How to Help Anxious Kids When Bad Things Happen

We need to teach our kids that darkness cannot extinguish the light. That we will not let that happen.
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Unhappy three year old girl in bedroom holding comfort blanket to face
Unhappy three year old girl in bedroom holding comfort blanket to face

I sometimes wish I could take my children and live in a bubble -- immune to the violence, hatred and tragedies our world experiences. But although living in a bubble is tempting, we would also miss out on the wonderful sounds, smells and laughter this world can bring. And such is life. As adults, we can usually put these tragedies into perspective -- but if you have an anxious child, this might be a major challenge.

There are children who already imagine all the what ifs life can bring them. What if I die? What if I get sick? What if we get in a car accident? Public tragedies can only add to the credibility of their fear. A global tragedy has the potential to derail an anxious child and magnify all their fears. So how do you help the child who already worries about diseases, kidnappings, school shootings and natural disasters? One small step at a time.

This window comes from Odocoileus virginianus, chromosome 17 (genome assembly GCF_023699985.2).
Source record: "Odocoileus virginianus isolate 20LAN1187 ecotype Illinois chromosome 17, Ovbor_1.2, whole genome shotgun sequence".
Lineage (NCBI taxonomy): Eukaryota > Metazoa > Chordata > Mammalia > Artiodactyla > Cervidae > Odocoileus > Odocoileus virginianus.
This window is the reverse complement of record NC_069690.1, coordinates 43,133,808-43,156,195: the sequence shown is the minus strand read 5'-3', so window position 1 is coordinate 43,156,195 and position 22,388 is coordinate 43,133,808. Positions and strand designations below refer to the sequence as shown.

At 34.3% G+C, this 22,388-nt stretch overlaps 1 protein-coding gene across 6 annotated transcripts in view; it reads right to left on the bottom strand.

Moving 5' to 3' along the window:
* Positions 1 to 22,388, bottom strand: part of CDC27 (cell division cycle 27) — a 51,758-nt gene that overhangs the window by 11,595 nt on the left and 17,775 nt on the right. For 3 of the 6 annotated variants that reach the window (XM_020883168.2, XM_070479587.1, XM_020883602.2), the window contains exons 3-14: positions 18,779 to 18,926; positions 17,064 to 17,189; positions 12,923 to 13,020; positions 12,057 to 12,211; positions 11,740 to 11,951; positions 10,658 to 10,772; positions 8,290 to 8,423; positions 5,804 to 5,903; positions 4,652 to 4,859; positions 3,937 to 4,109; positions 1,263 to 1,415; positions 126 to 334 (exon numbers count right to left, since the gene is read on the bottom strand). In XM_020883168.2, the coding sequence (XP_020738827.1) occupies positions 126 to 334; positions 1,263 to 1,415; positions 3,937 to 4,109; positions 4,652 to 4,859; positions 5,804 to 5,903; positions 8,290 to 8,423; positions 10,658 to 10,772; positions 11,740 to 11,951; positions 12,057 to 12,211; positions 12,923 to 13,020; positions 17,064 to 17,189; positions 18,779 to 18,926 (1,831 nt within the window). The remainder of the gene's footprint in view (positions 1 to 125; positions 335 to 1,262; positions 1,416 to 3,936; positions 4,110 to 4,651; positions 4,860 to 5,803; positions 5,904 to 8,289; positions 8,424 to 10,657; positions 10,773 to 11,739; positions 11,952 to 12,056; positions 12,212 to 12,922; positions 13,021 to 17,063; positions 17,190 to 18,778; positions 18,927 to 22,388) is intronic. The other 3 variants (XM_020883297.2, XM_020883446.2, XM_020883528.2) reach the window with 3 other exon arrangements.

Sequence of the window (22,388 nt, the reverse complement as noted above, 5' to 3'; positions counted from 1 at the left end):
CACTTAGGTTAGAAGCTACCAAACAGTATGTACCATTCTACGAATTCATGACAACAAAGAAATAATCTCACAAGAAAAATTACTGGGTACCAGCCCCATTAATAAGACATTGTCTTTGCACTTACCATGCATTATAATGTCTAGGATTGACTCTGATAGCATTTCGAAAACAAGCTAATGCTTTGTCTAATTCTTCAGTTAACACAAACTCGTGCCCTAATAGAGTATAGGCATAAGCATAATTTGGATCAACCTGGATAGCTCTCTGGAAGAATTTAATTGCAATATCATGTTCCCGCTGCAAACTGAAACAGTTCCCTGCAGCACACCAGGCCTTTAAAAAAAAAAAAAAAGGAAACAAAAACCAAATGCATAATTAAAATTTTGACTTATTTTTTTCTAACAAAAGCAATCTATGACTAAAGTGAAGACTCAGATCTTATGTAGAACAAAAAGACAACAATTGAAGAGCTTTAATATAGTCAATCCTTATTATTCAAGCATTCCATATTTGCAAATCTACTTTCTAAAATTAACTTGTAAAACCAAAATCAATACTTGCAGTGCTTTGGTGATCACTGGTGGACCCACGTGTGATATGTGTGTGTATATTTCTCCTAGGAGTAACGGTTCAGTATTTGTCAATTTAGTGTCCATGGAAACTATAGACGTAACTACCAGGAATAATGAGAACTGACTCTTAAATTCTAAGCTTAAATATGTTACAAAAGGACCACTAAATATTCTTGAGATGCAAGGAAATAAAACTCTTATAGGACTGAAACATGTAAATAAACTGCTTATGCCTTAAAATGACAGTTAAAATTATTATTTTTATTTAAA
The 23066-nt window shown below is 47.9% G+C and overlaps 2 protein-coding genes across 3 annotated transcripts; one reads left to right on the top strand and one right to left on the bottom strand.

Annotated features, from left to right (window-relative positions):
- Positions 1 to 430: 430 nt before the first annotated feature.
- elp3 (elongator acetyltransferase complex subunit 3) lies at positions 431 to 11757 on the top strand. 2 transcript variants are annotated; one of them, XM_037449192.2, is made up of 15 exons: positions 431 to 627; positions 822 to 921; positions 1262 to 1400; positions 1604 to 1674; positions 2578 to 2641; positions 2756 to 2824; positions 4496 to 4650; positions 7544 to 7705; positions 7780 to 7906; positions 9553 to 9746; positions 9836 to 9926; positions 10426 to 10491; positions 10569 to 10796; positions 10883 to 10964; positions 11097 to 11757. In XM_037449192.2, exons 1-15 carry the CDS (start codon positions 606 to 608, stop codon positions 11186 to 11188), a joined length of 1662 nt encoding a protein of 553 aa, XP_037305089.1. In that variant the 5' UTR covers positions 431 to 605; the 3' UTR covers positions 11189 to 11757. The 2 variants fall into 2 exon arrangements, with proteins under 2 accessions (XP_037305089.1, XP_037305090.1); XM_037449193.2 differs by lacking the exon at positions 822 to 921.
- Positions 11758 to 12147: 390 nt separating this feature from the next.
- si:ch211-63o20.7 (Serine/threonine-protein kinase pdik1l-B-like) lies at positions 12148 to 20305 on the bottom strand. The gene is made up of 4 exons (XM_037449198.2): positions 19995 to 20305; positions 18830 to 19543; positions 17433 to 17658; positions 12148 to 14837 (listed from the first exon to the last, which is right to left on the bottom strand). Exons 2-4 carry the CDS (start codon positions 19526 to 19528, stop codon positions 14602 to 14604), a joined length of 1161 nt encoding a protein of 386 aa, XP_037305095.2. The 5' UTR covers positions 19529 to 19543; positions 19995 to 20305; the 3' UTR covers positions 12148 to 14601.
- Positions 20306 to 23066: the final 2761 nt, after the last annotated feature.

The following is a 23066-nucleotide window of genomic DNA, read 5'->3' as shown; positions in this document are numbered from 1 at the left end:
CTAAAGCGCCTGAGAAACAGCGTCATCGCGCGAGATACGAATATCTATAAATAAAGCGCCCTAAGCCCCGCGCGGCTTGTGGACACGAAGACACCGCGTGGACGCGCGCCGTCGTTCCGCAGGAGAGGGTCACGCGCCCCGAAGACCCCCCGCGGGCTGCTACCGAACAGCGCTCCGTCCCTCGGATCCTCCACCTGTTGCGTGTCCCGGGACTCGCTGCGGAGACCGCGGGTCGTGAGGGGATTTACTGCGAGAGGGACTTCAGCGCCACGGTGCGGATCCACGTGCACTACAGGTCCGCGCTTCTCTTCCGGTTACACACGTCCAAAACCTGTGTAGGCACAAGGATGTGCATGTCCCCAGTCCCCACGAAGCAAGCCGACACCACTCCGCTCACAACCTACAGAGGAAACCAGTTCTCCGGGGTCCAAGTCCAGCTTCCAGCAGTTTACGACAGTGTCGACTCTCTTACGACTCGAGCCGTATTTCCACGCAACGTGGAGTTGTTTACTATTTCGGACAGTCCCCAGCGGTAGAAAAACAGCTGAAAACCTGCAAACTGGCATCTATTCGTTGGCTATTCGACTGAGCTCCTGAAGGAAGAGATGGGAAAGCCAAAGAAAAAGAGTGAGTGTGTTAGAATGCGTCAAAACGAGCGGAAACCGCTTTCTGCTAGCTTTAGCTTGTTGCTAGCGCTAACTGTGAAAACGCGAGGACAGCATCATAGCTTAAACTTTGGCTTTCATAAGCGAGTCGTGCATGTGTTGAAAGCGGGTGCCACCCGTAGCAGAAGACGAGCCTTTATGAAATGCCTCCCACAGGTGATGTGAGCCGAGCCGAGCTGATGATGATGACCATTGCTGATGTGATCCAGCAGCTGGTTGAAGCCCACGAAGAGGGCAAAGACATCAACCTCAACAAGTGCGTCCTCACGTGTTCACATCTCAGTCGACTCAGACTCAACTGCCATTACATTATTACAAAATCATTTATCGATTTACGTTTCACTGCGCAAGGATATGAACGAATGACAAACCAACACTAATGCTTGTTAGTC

Depending on your child's age, they may or may not be aware of global events. If your child is very young, they may not have exposure to the news. If you have a very young child who is already suffering from acute anxiety, I would not recommend discussing these global events unless they become aware of it. Those young children who are not old enough to be in school may not encounter the news, and unless we bring it to their attention, it could remain off their radar. These young children who already worry, sleep in our beds and live in our shadows throughout the day do not have the coping mechanisms to process a tragedy on a global scale. For older, school-aged children, we cannot cocoon them from such events. For these children, I suggest:

  • Avoid watching the news. Anxious children have detailed memories, especially for images. They have a hard time getting images out of their heads for months, or even years. Do not supply their brains with negative images.